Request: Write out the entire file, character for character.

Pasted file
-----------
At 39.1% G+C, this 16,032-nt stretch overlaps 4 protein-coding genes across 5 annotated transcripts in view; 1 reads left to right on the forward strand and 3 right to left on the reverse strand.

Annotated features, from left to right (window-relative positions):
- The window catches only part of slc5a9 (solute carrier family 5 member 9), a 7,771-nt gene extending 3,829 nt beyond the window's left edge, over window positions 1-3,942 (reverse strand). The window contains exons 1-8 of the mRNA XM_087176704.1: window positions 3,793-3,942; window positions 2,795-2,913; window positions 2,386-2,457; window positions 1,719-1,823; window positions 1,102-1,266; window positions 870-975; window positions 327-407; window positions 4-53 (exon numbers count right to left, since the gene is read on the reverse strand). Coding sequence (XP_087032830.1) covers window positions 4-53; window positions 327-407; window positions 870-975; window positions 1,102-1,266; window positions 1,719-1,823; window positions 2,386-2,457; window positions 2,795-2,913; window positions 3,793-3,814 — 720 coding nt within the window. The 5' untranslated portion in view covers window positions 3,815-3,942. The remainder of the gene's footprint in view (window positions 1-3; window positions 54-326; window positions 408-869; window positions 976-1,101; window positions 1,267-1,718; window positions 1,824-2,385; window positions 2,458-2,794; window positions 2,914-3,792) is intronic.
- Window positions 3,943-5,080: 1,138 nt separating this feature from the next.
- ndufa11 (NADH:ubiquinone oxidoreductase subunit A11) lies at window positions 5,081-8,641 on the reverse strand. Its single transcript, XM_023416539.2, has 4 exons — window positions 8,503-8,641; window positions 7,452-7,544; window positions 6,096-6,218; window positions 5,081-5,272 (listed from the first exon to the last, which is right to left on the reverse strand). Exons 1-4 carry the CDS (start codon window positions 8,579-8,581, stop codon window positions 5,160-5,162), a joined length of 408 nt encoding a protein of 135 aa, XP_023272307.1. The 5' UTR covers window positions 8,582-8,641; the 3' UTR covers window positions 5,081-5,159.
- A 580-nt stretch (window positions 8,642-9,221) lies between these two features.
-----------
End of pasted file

At 39.1% G+C, this 16,032-nt stretch overlaps 4 protein-coding genes across 5 annotated transcripts in view; 1 reads left to right on the forward strand and 3 right to left on the reverse strand.

Annotated features, from left to right (window-relative positions):
- The window catches only part of slc5a9 (solute carrier family 5 member 9), a 7,771-nt gene extending 3,829 nt beyond the window's left edge, over window positions 1-3,942 (reverse strand). The window contains exons 1-8 of the mRNA XM_087176704.1: window positions 3,793-3,942; window positions 2,795-2,913; window positions 2,386-2,457; window positions 1,719-1,823; window positions 1,102-1,266; window positions 870-975; window positions 327-407; window positions 4-53 (exon numbers count right to left, since the gene is read on the reverse strand). Coding sequence (XP_087032830.1) covers window positions 4-53; window positions 327-407; window positions 870-975; window positions 1,102-1,266; window positions 1,719-1,823; window positions 2,386-2,457; window positions 2,795-2,913; window positions 3,793-3,814 — 720 coding nt within the window. The 5' untranslated portion in view covers window positions 3,815-3,942. The remainder of the gene's footprint in view (window positions 1-3; window positions 54-326; window positions 408-869; window positions 976-1,101; window positions 1,267-1,718; window positions 1,824-2,385; window positions 2,458-2,794; window positions 2,914-3,792) is intronic.
- Window positions 3,943-5,080: 1,138 nt separating this feature from the next.
- ndufa11 (NADH:ubiquinone oxidoreductase subunit A11) lies at window positions 5,081-8,641 on the reverse strand. Its single transcript, XM_023416539.2, has 4 exons — window positions 8,503-8,641; window positions 7,452-7,544; window positions 6,096-6,218; window positions 5,081-5,272 (listed from the first exon to the last, which is right to left on the reverse strand). Exons 1-4 carry the CDS (start codon window positions 8,579-8,581, stop codon window positions 5,160-5,162), a joined length of 408 nt encoding a protein of 135 aa, XP_023272307.1. The 5' UTR covers window positions 8,582-8,641; the 3' UTR covers window positions 5,081-5,159.
- A 580-nt stretch (window positions 8,642-9,221) lies between these two features.